Brexit: Sir Vince Cable could make it Lib Dem policy to revoke Article 50 | Politics News
Liberal Democrat leader Sir Vince Cable has said changing his party’s policy from demanding a second referendum to outright revocation of Article 50 is “tempting” and could happen by the autumn.
In an exclusive interview with Sky News during a campaign visit to Gibraltar, Sir Vince said he believed a move to withdraw the UK’s formal request to leave the bloc could be necessary unless steps to instigate a fresh vote were under way before 31 October.
He said: “If we get through to October and there hasn’t been any agreement in parliament – and we haven’t had a vote on the referendum, then we may be faced with that situation.
“We may be faced with a cliff-edge where we are back again to the risk of crashing out or revoking [Article 50], and we might have to do it.”
But pressed on whether he would be able to make further headway in the European parliamentary elections with an immediate demand for “revoke”, he said it was not yet the right moment.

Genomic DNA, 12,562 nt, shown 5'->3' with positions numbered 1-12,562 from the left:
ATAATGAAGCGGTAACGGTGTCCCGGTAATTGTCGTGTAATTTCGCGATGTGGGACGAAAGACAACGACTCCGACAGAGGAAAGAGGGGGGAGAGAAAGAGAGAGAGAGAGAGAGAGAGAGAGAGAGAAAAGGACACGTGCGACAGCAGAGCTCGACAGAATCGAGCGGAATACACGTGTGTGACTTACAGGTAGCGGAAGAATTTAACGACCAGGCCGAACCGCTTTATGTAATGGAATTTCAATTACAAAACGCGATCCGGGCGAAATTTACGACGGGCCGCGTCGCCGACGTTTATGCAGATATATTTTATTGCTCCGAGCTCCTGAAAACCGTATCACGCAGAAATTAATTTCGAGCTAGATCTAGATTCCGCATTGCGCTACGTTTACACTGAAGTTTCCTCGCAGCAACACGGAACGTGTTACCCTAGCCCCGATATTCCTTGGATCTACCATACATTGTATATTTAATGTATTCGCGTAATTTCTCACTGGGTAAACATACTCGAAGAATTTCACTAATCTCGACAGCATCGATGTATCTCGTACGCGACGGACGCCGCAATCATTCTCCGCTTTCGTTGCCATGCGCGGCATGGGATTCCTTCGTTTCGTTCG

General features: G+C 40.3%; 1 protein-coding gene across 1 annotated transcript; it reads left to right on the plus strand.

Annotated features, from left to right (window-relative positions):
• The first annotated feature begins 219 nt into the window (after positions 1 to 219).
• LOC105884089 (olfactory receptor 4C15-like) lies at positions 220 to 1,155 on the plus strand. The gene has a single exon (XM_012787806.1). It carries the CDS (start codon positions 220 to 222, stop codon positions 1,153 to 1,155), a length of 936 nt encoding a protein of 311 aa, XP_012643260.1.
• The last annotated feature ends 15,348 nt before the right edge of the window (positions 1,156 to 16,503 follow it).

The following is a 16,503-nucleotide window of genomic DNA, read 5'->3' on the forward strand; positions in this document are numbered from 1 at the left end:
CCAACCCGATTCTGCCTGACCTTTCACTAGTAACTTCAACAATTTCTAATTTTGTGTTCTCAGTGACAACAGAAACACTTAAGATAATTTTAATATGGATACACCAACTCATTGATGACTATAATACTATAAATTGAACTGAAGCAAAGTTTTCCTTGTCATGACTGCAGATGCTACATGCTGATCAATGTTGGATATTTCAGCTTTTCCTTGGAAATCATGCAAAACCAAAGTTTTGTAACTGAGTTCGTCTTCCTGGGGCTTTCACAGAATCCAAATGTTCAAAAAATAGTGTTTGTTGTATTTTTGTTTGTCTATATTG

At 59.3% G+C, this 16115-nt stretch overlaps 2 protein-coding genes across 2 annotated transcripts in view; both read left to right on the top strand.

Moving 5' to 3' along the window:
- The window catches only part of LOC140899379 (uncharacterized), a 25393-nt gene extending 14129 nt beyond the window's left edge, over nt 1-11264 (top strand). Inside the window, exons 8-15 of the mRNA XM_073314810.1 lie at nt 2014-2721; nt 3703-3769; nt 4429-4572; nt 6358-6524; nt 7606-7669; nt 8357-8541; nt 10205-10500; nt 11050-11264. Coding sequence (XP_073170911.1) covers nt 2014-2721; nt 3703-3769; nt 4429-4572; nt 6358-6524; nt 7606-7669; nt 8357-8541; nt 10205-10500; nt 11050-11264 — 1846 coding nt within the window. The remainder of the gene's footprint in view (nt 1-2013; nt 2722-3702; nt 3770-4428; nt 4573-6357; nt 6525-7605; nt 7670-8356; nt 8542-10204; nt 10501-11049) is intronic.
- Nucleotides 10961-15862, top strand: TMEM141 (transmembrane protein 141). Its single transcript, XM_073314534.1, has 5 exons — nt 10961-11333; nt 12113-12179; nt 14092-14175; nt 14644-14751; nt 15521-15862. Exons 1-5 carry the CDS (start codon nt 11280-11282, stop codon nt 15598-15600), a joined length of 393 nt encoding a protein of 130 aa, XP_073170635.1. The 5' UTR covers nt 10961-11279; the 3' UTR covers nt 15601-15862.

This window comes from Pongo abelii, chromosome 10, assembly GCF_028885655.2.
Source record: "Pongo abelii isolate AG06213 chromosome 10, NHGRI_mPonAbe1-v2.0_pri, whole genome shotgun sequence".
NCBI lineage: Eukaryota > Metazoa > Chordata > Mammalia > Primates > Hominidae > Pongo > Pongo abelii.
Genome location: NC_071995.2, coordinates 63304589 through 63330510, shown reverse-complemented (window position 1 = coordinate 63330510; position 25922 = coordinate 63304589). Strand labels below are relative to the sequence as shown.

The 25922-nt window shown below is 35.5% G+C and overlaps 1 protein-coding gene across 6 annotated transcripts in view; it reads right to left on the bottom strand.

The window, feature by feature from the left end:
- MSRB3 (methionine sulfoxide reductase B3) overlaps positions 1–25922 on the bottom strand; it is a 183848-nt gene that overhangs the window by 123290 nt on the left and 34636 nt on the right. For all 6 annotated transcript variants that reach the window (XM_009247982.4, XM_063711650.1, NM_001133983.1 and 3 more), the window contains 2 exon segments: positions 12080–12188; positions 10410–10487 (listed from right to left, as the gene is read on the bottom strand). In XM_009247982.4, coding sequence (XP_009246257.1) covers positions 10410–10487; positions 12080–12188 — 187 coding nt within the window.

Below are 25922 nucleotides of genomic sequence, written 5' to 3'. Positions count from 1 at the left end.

“It’s tempting, but I think as long as there is time to have a referendum, and I think there is, the only way of resolving this issue in a way that brings the country together, is to have a vote on it,” he said.
“We got into this through a referendum and I think it’s the only way we’re going to get out of it.”
A poll in today’s Times newspaper showed the Lib Dems winning a greater share of the vote than Labour ahead of the upcoming European parliamentary elections.
Sir Vince said he believed that was a “realistic objective”, and claimed it was down to the “clarity” of his party’s opposition to Brexit.
But asked whether the surge in support for the Brexit Party made him question whether remain could win a second vote, he argued his own party was experiencing a surge too.
“We’re seeing a massive surge in support for the Liberal Democrats and the cause of remain, I mean the country’s polarised, there’s no way of getting away from that, that’s why it’s so difficult to solve it,” he said.
The visit was part of the campaign to win seats for his party in the South West region, in which Gibraltar is included.
After being given a guided tour of the frontier with Spain by the deputy chief minister of Gibraltar, Sir Vince said there was no way to fully mitigate the impact of Brexit, even with a set of negotiated agreements between the UK and Spain being in place.
He said: “It depends on keeping the frontier open, that’s a European principle, as long as we’re in Europe we can continue to fight for that, but once we’re out Gibraltar’s pretty much on its own.”
Sir Vince will step down following the upcoming European parliamentary vote, with his successor expected to take over as early as July.